Blogs > News-Herald Food and Travel

Food and travel captivate Janet Podolak, who chronicles both for The News-Herald. Get the back story of her three decades of stories here. Guest bloggers and fellow News-Herald staffers also periodically share details of their trips.

Thursday, February 27, 2014

James Beard award goes to local icon

The James Beard Foundation has announced five recipients of its 2014 America's Classics Award and one of them is from Cleveland. And no, it's not Michael Symon.
Here's what their press release said.:  
Sokolowski’s University Inn (1201 University Rd, Cleveland, OH, Owners: Bernard Sokolowski, Mary Balbier, and Michael Sokolowski)
In 1923 Victoria and Michael Sokolowski founded a Polish restaurant on a bank of the Cuyahoga in Cleveland. Today, Sokolowski's University Inn serves edible homages to the city’s immigrant-driven industrial past, dishing sturdy comfort foods like cabbage rolls that once fueled the city’s growth.
 Pierogis, stuffed with whipped potatoes, bathed in butter, and drenched in caramelized onions, are everyday specials. The Sokolowski family does right by Midwestern dishes, too. They beer-batter and fry Lake Erie perch. They craft their own bratwurst and smoked kielbasa.
 What began as a tavern when the Tremont neighborhood was flush with blue-collar steelworkers, expanded to cafeteria-style service in the 50s, and has evolved, more recently into a touchstone restaurant for Polish families in search of their culinary roots.

Leroy distillery opens for Saturday tastings

Taste and buy Kevin Suttman’s artisan gin, vodka and rums at his Leroy Township distillery from 2 to 7 on Saturday. After March 1 he expects to be open those hours every Saturday.
 Seven Brothers Distilling Co. is at 7755 Brakeman Road.
Suttman, who has been making spirits since he was 13, launched his first legal vodka in 2011.
 He’s developed a unique low temperature vacuum infusion process which allows the true flavors of the ingredients to shine through. By lowering the boiling point during distillation the delicate balance of citrus and juniper result in an entirely new style of gin.
His spirits are sold in some liquor stores, including World Wines & Liquors in Mentor, and are served at a few bars including Quail Hollow, Winking Lizard and at Lake House in Geneva-on-the-Lake.
Now you can buy them where they are made.
 Put together a group of 10 make an appointment for a tour and tasting of four samples. Make an appointment at 440-897-9311.

Friday, February 21, 2014

Sweet ice wine and maple rewards follow bitter winter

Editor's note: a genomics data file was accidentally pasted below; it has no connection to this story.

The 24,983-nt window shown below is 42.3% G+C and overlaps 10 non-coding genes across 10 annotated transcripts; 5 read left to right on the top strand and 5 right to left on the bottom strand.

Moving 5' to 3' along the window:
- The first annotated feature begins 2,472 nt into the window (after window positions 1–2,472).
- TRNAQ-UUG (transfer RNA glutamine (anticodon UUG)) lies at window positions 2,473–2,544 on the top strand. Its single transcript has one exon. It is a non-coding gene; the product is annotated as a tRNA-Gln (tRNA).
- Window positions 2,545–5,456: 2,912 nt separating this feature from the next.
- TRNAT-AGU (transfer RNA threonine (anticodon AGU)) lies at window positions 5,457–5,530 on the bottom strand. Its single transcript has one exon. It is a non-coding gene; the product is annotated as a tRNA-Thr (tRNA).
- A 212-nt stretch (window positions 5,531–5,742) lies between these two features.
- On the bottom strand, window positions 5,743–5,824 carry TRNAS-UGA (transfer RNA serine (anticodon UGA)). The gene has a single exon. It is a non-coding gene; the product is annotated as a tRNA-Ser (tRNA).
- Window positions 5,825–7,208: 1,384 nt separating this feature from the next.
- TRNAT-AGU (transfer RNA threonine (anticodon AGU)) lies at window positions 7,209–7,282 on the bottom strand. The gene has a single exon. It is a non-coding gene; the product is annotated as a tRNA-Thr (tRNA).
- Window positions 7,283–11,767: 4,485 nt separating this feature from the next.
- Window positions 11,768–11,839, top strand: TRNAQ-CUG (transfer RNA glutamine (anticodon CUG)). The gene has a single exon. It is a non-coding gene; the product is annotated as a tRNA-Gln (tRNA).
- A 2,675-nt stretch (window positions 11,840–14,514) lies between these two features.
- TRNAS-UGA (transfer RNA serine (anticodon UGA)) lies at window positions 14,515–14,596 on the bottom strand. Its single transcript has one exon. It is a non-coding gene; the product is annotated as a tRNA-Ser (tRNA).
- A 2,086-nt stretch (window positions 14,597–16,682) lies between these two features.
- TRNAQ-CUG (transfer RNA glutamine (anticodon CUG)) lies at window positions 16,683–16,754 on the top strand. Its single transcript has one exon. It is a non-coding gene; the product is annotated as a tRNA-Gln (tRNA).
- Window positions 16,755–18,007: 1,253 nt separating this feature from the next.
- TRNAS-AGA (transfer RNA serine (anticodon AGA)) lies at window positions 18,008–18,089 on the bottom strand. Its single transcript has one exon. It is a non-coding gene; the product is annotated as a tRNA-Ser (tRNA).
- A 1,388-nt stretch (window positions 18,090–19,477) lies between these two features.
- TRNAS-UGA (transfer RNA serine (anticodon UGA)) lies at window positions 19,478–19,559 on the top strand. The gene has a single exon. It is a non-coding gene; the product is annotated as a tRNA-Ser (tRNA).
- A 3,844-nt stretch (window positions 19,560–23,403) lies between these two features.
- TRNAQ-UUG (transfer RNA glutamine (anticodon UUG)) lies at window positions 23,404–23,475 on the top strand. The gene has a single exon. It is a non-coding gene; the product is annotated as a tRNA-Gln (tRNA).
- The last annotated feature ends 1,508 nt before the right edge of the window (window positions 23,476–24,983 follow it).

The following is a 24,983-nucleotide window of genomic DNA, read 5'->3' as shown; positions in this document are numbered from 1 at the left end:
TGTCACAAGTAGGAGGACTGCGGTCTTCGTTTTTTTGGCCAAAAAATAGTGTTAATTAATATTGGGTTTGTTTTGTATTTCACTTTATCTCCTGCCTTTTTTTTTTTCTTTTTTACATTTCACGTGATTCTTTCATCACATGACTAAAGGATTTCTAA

As bitter winter draws to a close, nature’s own sweetness surrounds us with creations indigenous to Northeast Ohio.
The Grand River Valley Ice Wine Festival takes place at the same time maple syrup production begins. I wrote about ice wine last Thursday and on Monday you’ll read about some wonderful fun around maple, such as an Amish pancake breakfast or a five course maple flavored gourmet luncheon at the Internationasl Culinary Arts & Sciences Institute.
James Miller, an Amishman from Middlefield produced his first syrup of the 2014 season, today. Those who know their syrups often consider the earliest ones to be the most delicate and flavorful. James is one of the 40 some participants in the annual Maple Madness Drive it Yourself Tour the first two weekends in March.
You can celebrate both by heading out to some wineries and sugarbushes. Interactive maps are part of both stories to help you find your way.
Or you can stay home and make ice wine marshmallows:

3⁄4 cup ice wine
2⁄3 cup corn syrup
3 envelopes unflavored gelatin
1⁄4 teaspoon salt
3⁄4 cup water
1 tablespoon vanilla extract
2 cups granulated sugar
Powdered sugar for dusting
Canola oil for greasing
Place ice wine in a small saucepan over medium heat and simmer until reduced to 4 teaspoons, watching closely at the end to prevent scorching. Cool.
Pour one-half cup water into mixer bowl, sprinkle with gelatin, and let stand 10 minutes to soften.
Meanwhile, combine remaining water, sugar and corn syrup in a small saucepan, bring to a boil, and then boil vigorously for 1 minute. Stir in gelatin mixture and the salt. Beat with mixer on high speed for 8 minutes. Add vanilla and reduced ice wine and continue beating for 2 more minutes.